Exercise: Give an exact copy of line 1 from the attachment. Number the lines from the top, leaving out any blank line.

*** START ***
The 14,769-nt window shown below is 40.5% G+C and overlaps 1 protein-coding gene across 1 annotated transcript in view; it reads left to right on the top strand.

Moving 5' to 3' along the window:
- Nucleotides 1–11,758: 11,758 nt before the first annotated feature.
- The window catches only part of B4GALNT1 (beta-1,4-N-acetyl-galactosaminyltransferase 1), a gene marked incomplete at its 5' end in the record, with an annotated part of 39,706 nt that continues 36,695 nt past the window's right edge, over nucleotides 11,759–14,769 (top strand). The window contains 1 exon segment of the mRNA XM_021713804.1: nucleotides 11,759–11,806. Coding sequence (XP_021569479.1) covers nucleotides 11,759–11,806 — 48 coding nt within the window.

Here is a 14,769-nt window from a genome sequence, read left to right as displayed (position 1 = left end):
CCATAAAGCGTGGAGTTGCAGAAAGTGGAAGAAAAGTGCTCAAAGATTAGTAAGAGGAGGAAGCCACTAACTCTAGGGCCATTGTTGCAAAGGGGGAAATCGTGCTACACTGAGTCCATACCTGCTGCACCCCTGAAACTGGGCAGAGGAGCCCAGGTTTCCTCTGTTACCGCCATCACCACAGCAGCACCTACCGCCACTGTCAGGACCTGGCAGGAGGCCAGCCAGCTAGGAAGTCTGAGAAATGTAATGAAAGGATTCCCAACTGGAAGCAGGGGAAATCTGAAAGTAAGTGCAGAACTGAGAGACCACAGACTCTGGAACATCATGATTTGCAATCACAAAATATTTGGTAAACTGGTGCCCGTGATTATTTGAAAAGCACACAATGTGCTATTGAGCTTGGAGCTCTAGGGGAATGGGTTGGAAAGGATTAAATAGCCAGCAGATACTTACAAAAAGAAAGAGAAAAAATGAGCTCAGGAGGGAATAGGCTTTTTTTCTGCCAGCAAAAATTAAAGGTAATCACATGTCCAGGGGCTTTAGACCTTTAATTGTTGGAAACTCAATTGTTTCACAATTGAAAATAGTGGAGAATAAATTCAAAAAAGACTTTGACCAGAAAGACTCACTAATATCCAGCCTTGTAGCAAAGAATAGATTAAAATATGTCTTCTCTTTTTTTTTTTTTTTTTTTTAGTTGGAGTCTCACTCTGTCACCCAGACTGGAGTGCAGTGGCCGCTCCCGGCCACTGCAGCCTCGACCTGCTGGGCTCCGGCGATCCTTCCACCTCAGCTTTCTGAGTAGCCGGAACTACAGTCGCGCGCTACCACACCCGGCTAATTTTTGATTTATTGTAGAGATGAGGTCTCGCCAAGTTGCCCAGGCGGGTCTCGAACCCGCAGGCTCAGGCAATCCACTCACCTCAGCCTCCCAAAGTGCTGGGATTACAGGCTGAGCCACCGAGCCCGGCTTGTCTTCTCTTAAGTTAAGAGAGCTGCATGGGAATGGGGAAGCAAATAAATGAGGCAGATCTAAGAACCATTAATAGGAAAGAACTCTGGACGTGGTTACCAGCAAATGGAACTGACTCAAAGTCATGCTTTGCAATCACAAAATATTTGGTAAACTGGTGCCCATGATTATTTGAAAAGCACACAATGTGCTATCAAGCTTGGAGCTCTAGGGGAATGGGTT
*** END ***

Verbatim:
The 14,769-nt window shown below is 40.5% G+C and overlaps 1 protein-coding gene across 1 annotated transcript in view; it reads left to right on the top strand.